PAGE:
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Right of way drawing of U.S. Route 25E for widening project, 1981
Right of way highway marker in Athens, Georgia

The type of right of way (also right-of-way) considered here, is an easement, granted, purchased, or reserved over land for transportation purposes. This differs from a right of way established by prescription, where the legal right has been established by use in continuous and open manner for a statutorily prescribed number of years.[1] Included are highways, railways, canals, as well as for infrastructure equipment such electrical transmission, oil, and gas pipe lines, tthat enable access to another property or properties. Footpaths and trails established by governments, private individuals or organizations, not established already by prescription, are included.[2] In some cases an easement, can revert to its original owners if the facility is abandoned. A right of way for access may be restricted to a single grantee.

The term "right of way" is also used to denote the land itself, such as the strips of land along a railroad track on which railroad companies own a right of way easement, or a trail or path.


An easement is a nonpossessory right to use and/or enter onto the real property of another without possessing it. It is "best typified in the right of way which one landowner, A, may enjoy over the land of another, B".[3] An easement is a property right and type of incorporeal property in itself at common law in most jurisdictions.


Wayleave is the right to access or cross land of another, especially for railways, pipelines, power lines or telecommunications.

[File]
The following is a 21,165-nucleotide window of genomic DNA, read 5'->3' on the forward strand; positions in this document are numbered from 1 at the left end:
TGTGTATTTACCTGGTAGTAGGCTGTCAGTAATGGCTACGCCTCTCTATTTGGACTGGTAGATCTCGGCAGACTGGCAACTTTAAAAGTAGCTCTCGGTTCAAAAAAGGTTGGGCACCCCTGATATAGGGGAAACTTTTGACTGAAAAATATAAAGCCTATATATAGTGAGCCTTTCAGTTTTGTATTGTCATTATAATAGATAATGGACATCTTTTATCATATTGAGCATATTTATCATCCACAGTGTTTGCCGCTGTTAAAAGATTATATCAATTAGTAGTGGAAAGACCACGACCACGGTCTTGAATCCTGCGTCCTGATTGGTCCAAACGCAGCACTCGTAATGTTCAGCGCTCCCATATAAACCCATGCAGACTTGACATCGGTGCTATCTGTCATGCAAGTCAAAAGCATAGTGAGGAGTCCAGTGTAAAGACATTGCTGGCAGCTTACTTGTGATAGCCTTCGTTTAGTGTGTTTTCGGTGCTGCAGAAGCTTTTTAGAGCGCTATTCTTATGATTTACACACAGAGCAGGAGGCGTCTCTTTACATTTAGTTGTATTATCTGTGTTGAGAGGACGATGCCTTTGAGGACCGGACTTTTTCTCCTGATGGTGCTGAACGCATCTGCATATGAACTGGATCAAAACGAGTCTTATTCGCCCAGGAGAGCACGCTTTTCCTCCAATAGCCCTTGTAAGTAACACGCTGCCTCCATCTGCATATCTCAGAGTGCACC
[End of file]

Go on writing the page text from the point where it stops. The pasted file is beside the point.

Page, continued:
Infrastructure networks

Julington-Durbin Peninsula Powerline Right of Way

Easements are frequently given to permit the laying of communication cables (such as optical fiber) or natural gas pipelines, or to run electric power transmission lines overhead. Communications easement are used for wireless communications towers, cable lines, and other communications services. This is a private easement and the rights granted by the property owner are for the specific use of communications. Such utility easement also includes: storm drain, and sanitary sewer easement.

In English law

Easements in English law are certain rights in English land law that a person has over another's land. Rights recognised as easements range from very widespread forms of rights of way, most rights to use service conduits such as telecommunications cables, power supply lines, supply pipes and drains, rights to use communal gardens and rights of light.

This does not generally include highways, which are legally defined in English common law, as "a way over which all members of the public have the right to pass and repass without hindrance",[4] usually accompanied by "at all times"; ownership of the ground is for most purposes irrelevant. Thus a highway encompasses all such ways from the widest trunk roads in public ownership to the narrowest footpath providing unlimited pedestrian access over private land.[citation needed]

Rail right of way

In the United States, railroad rights of way (ROW or R/O/W) are generally considered private property by the respective railroad owners and by applicable state laws. Most U.S. railroads employ their own police forces, who can arrest and prosecute trespassers found on their rights-of-way. Some railroad rights-of-way include recreational rail trails.